Fred Perry is undeniably one of the foremost heritage brands to come out of Britain and one of only a handful that seamlessly merge streetwear and sportswear with timeless design. The result? One of the most iconic brands operating today.
The Fred Perry Polo Shirt has its roots in the 19th-century, originally named the ‘Tennis Shirt’ it was conceived to sit somewhere between sportswear and formal attire. Something befitting such a gentlemanly pursuit. However, in the 1950s, when British tennis star Frederick ‘Fred’ Perry, the number one player in the world for four consecutive years, looked to create a more fitted, comfortable shirt for optimal performance on the court, the legendary cotton pique shirt we know and love today was born, proudly featuring the laurel wreath embroidery that has become synonymous with the Fred Perry brand.
The collared Polo Shirt has since become an essential in the wardrobes of men and women alike. Showing no sign of losing its popularity, it remains at the forefront of fashion trends, continuing to reign as a British institution during the 1990s, into the new millennium and beyond.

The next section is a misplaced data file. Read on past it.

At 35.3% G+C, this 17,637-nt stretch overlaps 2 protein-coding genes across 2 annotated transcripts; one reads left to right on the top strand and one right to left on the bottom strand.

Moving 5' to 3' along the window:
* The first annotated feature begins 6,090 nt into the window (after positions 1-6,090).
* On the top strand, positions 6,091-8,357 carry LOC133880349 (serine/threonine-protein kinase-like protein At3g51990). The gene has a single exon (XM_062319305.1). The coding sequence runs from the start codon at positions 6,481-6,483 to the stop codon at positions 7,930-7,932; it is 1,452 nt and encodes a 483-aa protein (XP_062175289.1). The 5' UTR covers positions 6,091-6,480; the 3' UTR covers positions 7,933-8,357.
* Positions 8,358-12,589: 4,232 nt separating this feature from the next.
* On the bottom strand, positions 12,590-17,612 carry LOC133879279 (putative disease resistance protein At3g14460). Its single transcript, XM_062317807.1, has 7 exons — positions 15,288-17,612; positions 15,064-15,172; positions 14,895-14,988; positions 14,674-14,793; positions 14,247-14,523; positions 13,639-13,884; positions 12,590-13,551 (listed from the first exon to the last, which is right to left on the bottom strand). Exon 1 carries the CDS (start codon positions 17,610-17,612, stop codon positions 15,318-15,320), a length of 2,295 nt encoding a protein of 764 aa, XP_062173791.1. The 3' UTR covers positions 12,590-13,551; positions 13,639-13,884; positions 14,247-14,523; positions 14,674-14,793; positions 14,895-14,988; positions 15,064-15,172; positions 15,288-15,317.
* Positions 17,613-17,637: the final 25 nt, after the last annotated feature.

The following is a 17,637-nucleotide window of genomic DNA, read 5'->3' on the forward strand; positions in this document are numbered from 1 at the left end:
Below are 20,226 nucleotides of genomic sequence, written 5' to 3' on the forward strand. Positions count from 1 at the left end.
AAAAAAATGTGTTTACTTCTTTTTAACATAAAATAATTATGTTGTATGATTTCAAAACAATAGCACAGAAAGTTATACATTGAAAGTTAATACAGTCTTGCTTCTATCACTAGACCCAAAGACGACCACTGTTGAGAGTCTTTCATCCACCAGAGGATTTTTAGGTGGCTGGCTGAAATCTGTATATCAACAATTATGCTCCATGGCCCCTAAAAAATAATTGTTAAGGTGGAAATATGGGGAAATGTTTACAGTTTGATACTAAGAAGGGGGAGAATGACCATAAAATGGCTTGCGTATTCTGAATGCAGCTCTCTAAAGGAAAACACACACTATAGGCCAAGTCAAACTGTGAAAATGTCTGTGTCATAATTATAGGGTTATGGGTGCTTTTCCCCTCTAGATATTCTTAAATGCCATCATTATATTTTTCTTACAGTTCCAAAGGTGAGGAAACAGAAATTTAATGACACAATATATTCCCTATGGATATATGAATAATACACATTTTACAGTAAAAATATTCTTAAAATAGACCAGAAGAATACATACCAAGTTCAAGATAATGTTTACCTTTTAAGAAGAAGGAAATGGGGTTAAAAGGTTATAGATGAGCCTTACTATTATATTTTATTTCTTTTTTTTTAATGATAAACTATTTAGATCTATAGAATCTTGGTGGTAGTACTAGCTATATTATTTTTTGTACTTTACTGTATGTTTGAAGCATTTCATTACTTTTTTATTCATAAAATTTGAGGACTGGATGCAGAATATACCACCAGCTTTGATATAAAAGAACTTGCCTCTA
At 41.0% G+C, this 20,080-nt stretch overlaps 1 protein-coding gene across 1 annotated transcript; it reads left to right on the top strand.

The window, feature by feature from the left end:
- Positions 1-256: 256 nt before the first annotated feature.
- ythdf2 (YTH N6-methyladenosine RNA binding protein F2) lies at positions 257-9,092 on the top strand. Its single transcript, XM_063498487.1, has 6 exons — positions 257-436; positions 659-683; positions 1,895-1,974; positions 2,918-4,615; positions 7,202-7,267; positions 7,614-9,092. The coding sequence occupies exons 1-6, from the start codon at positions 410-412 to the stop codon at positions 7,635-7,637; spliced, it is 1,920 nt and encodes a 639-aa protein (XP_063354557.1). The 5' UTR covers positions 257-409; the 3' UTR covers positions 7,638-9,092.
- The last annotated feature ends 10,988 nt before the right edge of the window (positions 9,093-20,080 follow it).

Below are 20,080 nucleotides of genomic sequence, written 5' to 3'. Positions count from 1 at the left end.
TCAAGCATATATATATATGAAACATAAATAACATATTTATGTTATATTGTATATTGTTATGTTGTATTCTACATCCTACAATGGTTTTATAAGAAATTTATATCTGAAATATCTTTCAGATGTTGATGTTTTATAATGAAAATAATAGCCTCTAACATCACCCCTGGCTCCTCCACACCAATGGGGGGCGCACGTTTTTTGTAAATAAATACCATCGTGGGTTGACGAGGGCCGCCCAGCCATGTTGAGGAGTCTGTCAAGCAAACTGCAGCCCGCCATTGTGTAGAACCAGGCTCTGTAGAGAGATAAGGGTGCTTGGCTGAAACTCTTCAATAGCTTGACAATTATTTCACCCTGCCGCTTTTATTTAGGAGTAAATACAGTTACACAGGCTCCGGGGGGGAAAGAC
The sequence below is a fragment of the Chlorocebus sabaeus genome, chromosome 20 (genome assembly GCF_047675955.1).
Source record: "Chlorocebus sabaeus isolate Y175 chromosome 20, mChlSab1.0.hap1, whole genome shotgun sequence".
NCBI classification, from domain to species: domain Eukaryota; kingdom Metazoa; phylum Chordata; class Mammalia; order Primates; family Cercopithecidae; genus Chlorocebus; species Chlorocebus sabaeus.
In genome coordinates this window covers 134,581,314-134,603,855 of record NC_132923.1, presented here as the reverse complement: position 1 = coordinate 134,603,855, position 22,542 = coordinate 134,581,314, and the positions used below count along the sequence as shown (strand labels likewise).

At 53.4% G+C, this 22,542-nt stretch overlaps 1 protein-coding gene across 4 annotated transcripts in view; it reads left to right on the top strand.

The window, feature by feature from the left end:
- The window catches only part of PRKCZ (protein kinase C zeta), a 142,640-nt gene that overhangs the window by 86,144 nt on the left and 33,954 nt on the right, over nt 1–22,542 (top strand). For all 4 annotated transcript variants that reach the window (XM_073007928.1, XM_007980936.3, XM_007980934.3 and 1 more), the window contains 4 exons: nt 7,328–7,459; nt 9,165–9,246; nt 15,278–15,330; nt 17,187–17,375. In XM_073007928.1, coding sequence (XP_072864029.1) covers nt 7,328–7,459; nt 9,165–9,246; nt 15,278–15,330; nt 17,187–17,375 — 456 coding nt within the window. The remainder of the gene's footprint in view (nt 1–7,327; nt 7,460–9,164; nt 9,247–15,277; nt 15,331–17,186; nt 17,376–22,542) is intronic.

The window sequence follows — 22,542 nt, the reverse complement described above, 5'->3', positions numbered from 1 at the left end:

In the 1980’s, this iconic piece was used to signify membership into the subcultural groups of the day. Punks adorned the Polo Shirt and paired it with sta-pressed trousers, braces and Docs. Mod revivalists took advantage of its sleek construction and wearability to elevate casual looks. And following the emergence of Britpop in the early nineties, the ‘Fred Perry‘ as it became known, was seen as a must-have for anyone looking to imitate the likes of Blur and Oasis in the pub, at a gig, or on the terraces.
Since then we’ve seen many celebrities, style icons and trendsetters take the Fred Perry Polo and make it their own. Amy Winehouse was a fan. As was Freddie Mercury. And you’d be hard pushed to forget the Modfather himself, Paul Weller when thinking about the brand with the laurel wreath’s impact on British culture. But when all is said and done, it is the popularity of Fred Perry among those at street level – the everyman/woman – that has driven the overwhelming popularity of the brand, cementing its reputation as an unwavering part of UK street style.
The pairing of the famous Laurel logo, the instantly recognisable twin-tipped collar and clean-cut aesthetic of the polo indicates to passers-by that its wearer – whether Mod icon, Punk disrupter or Terrace god – holds up a commitment to timeless style rather than fleeting fashion trends, solidifying Fred Perry as one of the most beloved British brands, even after 70 years.
To coincide with Fred Perry celebrating its recent 70th anniversary, here at Aphrodite, we’ve pulled together the finest examples of the Fred Perry Polo from the current collection for our customers to browse.
Read the Fred Perry 70th anniversary blog here.